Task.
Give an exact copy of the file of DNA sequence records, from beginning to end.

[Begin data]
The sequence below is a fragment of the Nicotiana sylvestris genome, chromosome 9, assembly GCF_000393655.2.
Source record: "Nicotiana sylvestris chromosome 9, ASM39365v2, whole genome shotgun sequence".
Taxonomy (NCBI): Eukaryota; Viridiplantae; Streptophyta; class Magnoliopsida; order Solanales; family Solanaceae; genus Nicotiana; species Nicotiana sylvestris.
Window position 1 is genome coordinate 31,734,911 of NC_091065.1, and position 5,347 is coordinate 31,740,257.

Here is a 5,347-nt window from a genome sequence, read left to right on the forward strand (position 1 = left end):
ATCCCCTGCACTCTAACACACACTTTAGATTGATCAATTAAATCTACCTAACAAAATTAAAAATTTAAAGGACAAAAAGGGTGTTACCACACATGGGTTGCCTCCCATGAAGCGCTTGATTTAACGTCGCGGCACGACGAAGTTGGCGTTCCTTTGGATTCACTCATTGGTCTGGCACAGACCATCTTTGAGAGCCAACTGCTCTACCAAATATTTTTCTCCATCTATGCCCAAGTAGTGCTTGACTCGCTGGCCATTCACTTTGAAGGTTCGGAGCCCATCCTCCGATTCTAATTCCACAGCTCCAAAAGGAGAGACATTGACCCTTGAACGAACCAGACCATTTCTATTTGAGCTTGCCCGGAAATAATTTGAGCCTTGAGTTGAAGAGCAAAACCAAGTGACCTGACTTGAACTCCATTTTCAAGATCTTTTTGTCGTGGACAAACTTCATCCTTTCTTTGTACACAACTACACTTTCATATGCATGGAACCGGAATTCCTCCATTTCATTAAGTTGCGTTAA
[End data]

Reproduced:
The sequence below is a fragment of the Nicotiana sylvestris genome, chromosome 9, assembly GCF_000393655.2.
Source record: "Nicotiana sylvestris chromosome 9, ASM39365v2, whole genome shotgun sequence".
Taxonomy (NCBI): Eukaryota; Viridiplantae; Streptophyta; class Magnoliopsida; order Solanales; family Solanaceae; genus Nicotiana; species Nicotiana sylvestris.
Window position 1 is genome coordinate 31,734,911 of NC_091065.1, and position 5,347 is coordinate 31,740,257.

Here is a 5,347-nt window from a genome sequence, read left to right on the forward strand (position 1 = left end):
ATCCCCTGCACTCTAACACACACTTTAGATTGATCAATTAAATCTACCTAACAAAATTAAAAATTTAAAGGACAAAAAGGGTGTTACCACACATGGGTTGCCTCCCATGAAGCGCTTGATTTAACGTCGCGGCACGACGAAGTTGGCGTTCCTTTGGATTCACTCATTGGTCTGGCACAGACCATCTTTGAGAGCCAACTGCTCTACCAAATATTTTTCTCCATCTATGCCCAAGTAGTGCTTGACTCGCTGGCCATTCACTTTGAAGGTTCGGAGCCCATCCTCCGATTCTAATTCCACAGCTCCAAAAGGAGAGACATTGACCCTTGAACGAACCAGACCATTTCTATTTGAGCTTGCCCGGAAATAATTTGAGCCTTGAGTTGAAGAGCAAAACCAAGTGACCTGACTTGAACTCCATTTTCAAGATCTTTTTGTCGTGGACAAACTTCATCCTTTCTTTGTACACAACTACACTTTCATATGCATGGAACCGGAATTCCTCCATTTCATTAAGTTGCGTTAA